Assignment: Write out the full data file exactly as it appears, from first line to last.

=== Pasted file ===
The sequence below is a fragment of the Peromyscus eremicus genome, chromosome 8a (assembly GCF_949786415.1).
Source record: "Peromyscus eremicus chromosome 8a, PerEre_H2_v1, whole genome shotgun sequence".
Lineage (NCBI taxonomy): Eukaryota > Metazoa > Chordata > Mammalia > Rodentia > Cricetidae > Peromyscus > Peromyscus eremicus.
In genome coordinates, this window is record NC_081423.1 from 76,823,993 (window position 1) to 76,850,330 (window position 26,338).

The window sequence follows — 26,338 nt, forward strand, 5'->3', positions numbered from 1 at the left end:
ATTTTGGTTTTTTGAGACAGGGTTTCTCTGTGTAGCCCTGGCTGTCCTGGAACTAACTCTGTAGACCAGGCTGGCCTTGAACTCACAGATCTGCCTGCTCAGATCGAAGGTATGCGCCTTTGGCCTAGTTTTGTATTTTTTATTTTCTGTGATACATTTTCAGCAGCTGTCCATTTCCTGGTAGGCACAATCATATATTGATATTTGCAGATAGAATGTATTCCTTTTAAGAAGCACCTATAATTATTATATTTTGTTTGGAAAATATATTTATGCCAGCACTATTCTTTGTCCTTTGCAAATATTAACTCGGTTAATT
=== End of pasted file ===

The sequence below is a fragment of the Peromyscus eremicus genome, chromosome 8a (assembly GCF_949786415.1).
Source record: "Peromyscus eremicus chromosome 8a, PerEre_H2_v1, whole genome shotgun sequence".
Lineage (NCBI taxonomy): Eukaryota > Metazoa > Chordata > Mammalia > Rodentia > Cricetidae > Peromyscus > Peromyscus eremicus.
In genome coordinates, this window is record NC_081423.1 from 76,823,993 (window position 1) to 76,850,330 (window position 26,338).

The window sequence follows — 26,338 nt, forward strand, 5'->3', positions numbered from 1 at the left end:
ATTTTGGTTTTTTGAGACAGGGTTTCTCTGTGTAGCCCTGGCTGTCCTGGAACTAACTCTGTAGACCAGGCTGGCCTTGAACTCACAGATCTGCCTGCTCAGATCGAAGGTATGCGCCTTTGGCCTAGTTTTGTATTTTTTATTTTCTGTGATACATTTTCAGCAGCTGTCCATTTCCTGGTAGGCACAATCATATATTGATATTTGCAGATAGAATGTATTCCTTTTAAGAAGCACCTATAATTATTATATTTTGTTTGGAAAATATATTTATGCCAGCACTATTCTTTGTCCTTTGCAAATATTAACTCGGTTAATT